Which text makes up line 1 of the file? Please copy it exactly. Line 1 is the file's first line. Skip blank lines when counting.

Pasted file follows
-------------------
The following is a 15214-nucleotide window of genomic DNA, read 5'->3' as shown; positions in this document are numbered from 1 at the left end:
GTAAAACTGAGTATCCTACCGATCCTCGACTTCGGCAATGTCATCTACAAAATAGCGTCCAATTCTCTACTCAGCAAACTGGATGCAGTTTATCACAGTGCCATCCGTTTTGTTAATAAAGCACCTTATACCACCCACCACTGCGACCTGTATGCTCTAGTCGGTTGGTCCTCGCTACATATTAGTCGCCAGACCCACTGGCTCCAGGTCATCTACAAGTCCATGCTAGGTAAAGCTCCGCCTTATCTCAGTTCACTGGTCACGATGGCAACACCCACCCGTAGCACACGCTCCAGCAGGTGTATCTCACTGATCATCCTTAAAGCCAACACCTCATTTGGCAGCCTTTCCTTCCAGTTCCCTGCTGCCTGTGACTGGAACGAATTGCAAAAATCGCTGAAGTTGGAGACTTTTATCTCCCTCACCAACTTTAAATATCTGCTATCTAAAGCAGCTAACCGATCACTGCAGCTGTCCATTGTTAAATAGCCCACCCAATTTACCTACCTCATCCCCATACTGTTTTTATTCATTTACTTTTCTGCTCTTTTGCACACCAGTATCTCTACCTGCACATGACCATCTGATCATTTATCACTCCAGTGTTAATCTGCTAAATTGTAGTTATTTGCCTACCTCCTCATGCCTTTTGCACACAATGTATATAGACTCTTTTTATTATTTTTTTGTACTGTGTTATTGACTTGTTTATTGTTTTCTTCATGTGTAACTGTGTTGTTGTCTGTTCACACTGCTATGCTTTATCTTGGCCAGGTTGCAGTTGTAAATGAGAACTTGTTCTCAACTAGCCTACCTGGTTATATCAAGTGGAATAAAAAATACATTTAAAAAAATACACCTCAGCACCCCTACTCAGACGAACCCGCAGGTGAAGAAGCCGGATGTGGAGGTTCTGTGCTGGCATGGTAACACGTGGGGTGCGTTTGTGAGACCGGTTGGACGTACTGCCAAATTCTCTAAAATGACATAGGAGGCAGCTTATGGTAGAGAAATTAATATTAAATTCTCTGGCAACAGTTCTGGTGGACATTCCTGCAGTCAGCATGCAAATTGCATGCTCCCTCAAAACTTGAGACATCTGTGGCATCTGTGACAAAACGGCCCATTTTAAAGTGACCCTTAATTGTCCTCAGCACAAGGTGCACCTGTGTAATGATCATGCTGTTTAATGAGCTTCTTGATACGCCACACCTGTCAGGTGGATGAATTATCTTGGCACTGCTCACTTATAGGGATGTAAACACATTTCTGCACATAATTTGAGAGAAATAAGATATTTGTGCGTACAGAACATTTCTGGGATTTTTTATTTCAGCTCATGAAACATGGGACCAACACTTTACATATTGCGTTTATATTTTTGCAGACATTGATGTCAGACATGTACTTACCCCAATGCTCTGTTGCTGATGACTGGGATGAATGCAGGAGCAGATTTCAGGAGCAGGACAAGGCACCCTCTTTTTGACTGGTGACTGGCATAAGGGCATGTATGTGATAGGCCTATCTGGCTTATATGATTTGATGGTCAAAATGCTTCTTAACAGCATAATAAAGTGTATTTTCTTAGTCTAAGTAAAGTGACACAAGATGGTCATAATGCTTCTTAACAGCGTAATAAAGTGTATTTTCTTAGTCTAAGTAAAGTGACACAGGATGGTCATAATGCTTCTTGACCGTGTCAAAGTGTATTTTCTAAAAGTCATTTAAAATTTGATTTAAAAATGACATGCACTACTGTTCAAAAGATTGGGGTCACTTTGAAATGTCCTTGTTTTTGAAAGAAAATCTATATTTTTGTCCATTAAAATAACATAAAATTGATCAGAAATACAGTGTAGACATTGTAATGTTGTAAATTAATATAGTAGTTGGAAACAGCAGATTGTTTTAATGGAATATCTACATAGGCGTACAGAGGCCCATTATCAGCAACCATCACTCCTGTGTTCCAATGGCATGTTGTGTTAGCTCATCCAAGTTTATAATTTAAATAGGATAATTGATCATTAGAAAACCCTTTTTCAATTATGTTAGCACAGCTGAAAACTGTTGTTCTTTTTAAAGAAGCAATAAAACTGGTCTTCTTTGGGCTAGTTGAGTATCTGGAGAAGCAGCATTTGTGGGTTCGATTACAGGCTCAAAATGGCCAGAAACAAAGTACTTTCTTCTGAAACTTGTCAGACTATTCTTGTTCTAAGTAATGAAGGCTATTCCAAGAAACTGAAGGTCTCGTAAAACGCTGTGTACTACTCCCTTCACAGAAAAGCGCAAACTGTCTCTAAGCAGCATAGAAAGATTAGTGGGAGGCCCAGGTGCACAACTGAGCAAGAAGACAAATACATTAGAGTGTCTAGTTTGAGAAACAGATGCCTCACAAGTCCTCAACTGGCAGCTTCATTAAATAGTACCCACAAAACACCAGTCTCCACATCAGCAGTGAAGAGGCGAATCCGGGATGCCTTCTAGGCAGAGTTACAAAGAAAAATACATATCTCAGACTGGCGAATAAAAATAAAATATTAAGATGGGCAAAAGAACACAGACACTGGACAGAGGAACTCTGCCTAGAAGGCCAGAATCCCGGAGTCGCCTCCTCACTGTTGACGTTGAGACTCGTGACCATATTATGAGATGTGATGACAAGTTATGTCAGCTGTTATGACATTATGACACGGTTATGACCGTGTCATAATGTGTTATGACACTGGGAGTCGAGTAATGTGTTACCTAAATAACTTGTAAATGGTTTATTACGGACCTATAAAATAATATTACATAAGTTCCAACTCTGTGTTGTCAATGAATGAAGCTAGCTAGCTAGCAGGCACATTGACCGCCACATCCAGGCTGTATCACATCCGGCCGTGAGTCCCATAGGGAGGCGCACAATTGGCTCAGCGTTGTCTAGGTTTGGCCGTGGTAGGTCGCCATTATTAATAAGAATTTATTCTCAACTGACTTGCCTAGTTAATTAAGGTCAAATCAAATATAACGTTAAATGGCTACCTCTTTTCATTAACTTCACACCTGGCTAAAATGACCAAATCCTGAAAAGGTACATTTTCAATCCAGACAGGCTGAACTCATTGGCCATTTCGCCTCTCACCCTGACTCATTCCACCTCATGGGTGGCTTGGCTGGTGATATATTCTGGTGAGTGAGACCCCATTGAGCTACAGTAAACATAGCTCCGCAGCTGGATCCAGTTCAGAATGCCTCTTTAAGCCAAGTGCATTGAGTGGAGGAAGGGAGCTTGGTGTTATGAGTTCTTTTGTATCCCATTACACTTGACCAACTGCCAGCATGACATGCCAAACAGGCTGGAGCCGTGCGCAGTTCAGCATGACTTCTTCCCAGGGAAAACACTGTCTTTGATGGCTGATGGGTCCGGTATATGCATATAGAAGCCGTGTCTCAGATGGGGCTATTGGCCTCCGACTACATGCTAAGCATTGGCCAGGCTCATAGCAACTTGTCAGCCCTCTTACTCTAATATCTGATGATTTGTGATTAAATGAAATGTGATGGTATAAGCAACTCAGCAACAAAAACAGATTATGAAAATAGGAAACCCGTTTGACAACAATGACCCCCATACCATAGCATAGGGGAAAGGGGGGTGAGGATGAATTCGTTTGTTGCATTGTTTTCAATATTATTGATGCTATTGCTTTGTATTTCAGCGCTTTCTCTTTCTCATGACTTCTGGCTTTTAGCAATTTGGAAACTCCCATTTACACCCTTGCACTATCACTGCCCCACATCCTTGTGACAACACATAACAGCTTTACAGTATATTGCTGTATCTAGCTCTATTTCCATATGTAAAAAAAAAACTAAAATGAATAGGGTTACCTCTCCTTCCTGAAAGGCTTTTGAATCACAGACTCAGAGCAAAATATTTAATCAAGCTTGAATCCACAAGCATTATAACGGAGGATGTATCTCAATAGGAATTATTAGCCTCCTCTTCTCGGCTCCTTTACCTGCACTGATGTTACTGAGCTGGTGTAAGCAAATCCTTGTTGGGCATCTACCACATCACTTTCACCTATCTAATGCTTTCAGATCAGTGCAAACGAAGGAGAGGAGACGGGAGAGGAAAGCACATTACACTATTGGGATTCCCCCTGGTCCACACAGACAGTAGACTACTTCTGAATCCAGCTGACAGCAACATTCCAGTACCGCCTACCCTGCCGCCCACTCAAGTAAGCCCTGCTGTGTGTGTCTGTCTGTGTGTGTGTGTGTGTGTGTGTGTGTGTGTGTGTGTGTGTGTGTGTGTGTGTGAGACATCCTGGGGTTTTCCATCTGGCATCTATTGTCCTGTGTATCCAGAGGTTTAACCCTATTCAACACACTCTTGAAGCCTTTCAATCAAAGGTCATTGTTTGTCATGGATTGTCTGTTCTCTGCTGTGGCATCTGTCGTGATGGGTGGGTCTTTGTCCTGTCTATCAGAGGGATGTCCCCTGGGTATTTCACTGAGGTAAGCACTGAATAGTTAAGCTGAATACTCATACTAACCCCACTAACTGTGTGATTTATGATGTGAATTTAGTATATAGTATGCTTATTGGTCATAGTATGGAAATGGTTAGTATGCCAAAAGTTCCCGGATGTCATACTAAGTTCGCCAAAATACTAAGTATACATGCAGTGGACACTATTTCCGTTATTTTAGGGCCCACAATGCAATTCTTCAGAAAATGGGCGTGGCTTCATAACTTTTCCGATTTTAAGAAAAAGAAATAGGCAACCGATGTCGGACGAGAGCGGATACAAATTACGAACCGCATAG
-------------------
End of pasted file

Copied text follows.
The following is a 15214-nucleotide window of genomic DNA, read 5'->3' as shown; positions in this document are numbered from 1 at the left end: